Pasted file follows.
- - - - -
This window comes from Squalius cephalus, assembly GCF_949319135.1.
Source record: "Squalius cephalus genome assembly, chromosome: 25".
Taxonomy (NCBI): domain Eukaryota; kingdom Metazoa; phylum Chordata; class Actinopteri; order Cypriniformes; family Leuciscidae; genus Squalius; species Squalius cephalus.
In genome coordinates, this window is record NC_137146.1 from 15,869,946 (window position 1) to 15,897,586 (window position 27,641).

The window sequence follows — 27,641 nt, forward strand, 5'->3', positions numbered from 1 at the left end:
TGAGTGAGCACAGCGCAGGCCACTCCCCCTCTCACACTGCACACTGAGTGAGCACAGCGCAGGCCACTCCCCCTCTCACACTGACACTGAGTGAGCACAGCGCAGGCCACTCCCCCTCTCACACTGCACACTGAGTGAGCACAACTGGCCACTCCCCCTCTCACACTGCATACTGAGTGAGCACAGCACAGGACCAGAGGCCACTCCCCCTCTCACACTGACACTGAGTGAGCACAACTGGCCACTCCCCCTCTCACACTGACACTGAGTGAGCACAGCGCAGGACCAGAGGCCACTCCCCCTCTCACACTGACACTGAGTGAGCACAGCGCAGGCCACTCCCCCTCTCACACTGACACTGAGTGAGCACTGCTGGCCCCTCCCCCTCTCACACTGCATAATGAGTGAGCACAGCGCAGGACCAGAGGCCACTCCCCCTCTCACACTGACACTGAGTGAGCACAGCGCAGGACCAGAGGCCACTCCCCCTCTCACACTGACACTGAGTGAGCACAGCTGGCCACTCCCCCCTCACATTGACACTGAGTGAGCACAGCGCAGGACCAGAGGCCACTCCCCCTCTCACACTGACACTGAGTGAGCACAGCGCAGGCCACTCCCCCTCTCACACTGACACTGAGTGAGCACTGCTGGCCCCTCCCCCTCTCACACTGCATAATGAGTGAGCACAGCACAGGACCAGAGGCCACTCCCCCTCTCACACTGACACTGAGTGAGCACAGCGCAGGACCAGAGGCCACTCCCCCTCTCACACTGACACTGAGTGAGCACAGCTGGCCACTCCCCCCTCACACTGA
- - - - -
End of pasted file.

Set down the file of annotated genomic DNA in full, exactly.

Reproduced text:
This window comes from Squalius cephalus, assembly GCF_949319135.1.
Source record: "Squalius cephalus genome assembly, chromosome: 25".
Taxonomy (NCBI): domain Eukaryota; kingdom Metazoa; phylum Chordata; class Actinopteri; order Cypriniformes; family Leuciscidae; genus Squalius; species Squalius cephalus.
In genome coordinates, this window is record NC_137146.1 from 15,869,946 (window position 1) to 15,897,586 (window position 27,641).

The window sequence follows — 27,641 nt, forward strand, 5'->3', positions numbered from 1 at the left end:
TGAGTGAGCACAGCGCAGGCCACTCCCCCTCTCACACTGCACACTGAGTGAGCACAGCGCAGGCCACTCCCCCTCTCACACTGACACTGAGTGAGCACAGCGCAGGCCACTCCCCCTCTCACACTGCACACTGAGTGAGCACAACTGGCCACTCCCCCTCTCACACTGCATACTGAGTGAGCACAGCACAGGACCAGAGGCCACTCCCCCTCTCACACTGACACTGAGTGAGCACAACTGGCCACTCCCCCTCTCACACTGACACTGAGTGAGCACAGCGCAGGACCAGAGGCCACTCCCCCTCTCACACTGACACTGAGTGAGCACAGCGCAGGCCACTCCCCCTCTCACACTGACACTGAGTGAGCACTGCTGGCCCCTCCCCCTCTCACACTGCATAATGAGTGAGCACAGCGCAGGACCAGAGGCCACTCCCCCTCTCACACTGACACTGAGTGAGCACAGCGCAGGACCAGAGGCCACTCCCCCTCTCACACTGACACTGAGTGAGCACAGCTGGCCACTCCCCCCTCACATTGACACTGAGTGAGCACAGCGCAGGACCAGAGGCCACTCCCCCTCTCACACTGACACTGAGTGAGCACAGCGCAGGCCACTCCCCCTCTCACACTGACACTGAGTGAGCACTGCTGGCCCCTCCCCCTCTCACACTGCATAATGAGTGAGCACAGCACAGGACCAGAGGCCACTCCCCCTCTCACACTGACACTGAGTGAGCACAGCGCAGGACCAGAGGCCACTCCCCCTCTCACACTGACACTGAGTGAGCACAGCTGGCCACTCCCCCCTCACACTGA